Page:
This session on Genome Engineering will showcase recent advances in engineering microbial and mammalian genomes from methodological and application points of view. We solicit topics including, but not limited to
- New genome engineering techniques and tools
- Microbial genome engineering
- Mammalian genome engineering
- Applications of genome engineering
We encourage submitted abstracts to also highlight the challenges and proposed solutions for genome design and engineering and their applications.
Advances in materials science and stem cell biology are facilitating the development of customized cell therapies and tissue/organ engineering for transplantation and drug/toxicity testing. This session will focus on stem cell expansion and directed differentiation, as well as the development of functionalized natural and synthetic scaffolds that support terminal differentiation for the production of functional organs and tissues. Topics of interest include, but are not limited to:
- Reprogramming induced pluripotent stem cells to generate mature cells of diverse lineages
- Re-cellularization of decellularized organ scaffolds
- 3D printing of cells and scaffolds to generate organ and tissue models
- Spatiotemporal control of scaffold compliance and functionalization to modulate cell differentiation
- Immunomodulation to induce tolerance to transplanted organs
- Production of platelets, red blood cells, or immune cells in culture
Biorenewables and Biofuels
Session Chairs: Ramon Gonzales, Rice University and Vassily Hatzimanikatis, EPFL
Emails email@example.com and firstname.lastname@example.org
The biological production of fuels and chemicals can help address environmental, geographical, political, and economic challenges associated with energy and manufacturing demands. This session will focus on current applications of metabolic engineering to the production of fuels and commodity and fine chemicals, with an emphasis on new enzymes, pathways, and microorganisms, as well as industrial challenges and opportunities.
Advances in Bioprocessing
Session Chairs: Thomas Ryll, Immunogen, Martin Gawlitzek, Genentech and Ashraf Aamanullah, Atyr Pharma
Emails Thomas.Ryll@immunogen.com, email@example.com and firstname.lastname@example.org
This session on Advances in Bioprocessing will address progress in the bioprocessing field from small scale production such as in the personalized medicine field to industrial scale production of biopharmaceuticals or other bioprocessing products. We solicit topics including, but not limited to
- Progress in individualized medicine related manufacturing processes
- Advances in continuous processing for the smaller to mid-size market demands
- Progress in industrial scale implementation of efficient production processes allowing significant reduction of cost of goods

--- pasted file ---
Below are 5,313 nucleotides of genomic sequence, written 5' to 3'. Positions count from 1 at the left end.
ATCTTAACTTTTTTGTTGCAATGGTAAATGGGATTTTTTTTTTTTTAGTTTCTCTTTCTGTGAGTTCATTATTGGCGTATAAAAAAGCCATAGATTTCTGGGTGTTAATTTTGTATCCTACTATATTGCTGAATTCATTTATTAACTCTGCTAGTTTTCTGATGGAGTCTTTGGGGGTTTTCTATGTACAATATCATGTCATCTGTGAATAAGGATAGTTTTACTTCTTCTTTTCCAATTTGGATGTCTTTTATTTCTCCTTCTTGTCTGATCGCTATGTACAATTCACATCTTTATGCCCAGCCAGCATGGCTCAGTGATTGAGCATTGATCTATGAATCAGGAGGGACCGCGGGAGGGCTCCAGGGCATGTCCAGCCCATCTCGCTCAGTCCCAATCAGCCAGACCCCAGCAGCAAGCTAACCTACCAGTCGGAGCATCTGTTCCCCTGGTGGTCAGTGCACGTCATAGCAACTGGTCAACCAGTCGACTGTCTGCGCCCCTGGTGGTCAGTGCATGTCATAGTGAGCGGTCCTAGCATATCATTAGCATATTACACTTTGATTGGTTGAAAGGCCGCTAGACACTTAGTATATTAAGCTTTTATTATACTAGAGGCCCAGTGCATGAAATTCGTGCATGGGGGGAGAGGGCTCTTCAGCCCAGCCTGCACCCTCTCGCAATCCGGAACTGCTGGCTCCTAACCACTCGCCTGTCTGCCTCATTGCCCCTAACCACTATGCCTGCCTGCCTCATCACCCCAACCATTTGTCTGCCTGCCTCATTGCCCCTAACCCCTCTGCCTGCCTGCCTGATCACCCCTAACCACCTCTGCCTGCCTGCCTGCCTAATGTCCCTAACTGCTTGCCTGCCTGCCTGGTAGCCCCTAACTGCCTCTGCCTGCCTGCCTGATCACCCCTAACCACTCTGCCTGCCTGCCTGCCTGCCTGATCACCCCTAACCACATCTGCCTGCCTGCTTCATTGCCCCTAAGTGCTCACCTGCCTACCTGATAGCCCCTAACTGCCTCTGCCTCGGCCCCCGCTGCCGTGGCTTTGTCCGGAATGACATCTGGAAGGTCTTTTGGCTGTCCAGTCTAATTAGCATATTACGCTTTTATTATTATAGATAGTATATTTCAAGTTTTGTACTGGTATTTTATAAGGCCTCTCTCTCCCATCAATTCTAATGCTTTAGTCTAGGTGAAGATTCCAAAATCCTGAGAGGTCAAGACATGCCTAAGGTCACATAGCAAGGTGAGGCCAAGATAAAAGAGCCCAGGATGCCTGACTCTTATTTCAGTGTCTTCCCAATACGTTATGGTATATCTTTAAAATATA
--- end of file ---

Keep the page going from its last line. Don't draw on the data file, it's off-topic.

- Aspects of process improvements allowing successful scale translation
We encourage submitted abstracts to also highlight the challenges and proposed solutions for process implementation, scalability, robustness and desired product quality attributes.
Challenges of Miniaturization and Automation in Bioprocess Development
Session Chairs: Alan Dickson, University of Manchester and Laetitia Malphetes, UCB
emails: email@example.com; Laetitia.firstname.lastname@example.org
Throughput quality and predictability? With an ever-increasing pipeline of potential products, a fundamental question arises in terms of how high throughput can be obtained whilst retaining reproducibility and meeting quality by design requirements within a given budget. This session will address
- how automation can be applied to upstream and downstream processes, as well as in process analytical sciences
- the extent to which automation can be appropriate for continuous processing
- the potential of scale-down processes to predict manufacturing-scale processes
- the data management and analysis challenges associated with high throughput bioprocess development.
We welcome submissions that illustrate practical experiences of integrating miniaturization and automation into industrial processes and fundamental studies of the engineering and process factors that underpin the potential success/limitations of these technologies.
Vaccines are among the most cost-effective approaches to prevent infectious disease. While the vaccine industry has matured over the last few decades, considerable work remains to be done to lower costs, improve efficacy, and address unmet medical needs. This session will focus on recent breakthroughs in vaccine technologies. Topics of interest include but are not limited to:
- new approaches to antigen design;
- identification and development of therapeutic candidates;
- implementation of low-cost manufacturing processes/technologies;
- implementation of disposable technologies and integrated bioprocesses;
- molecular and cellular characterization of the immune response to improve existing vaccines;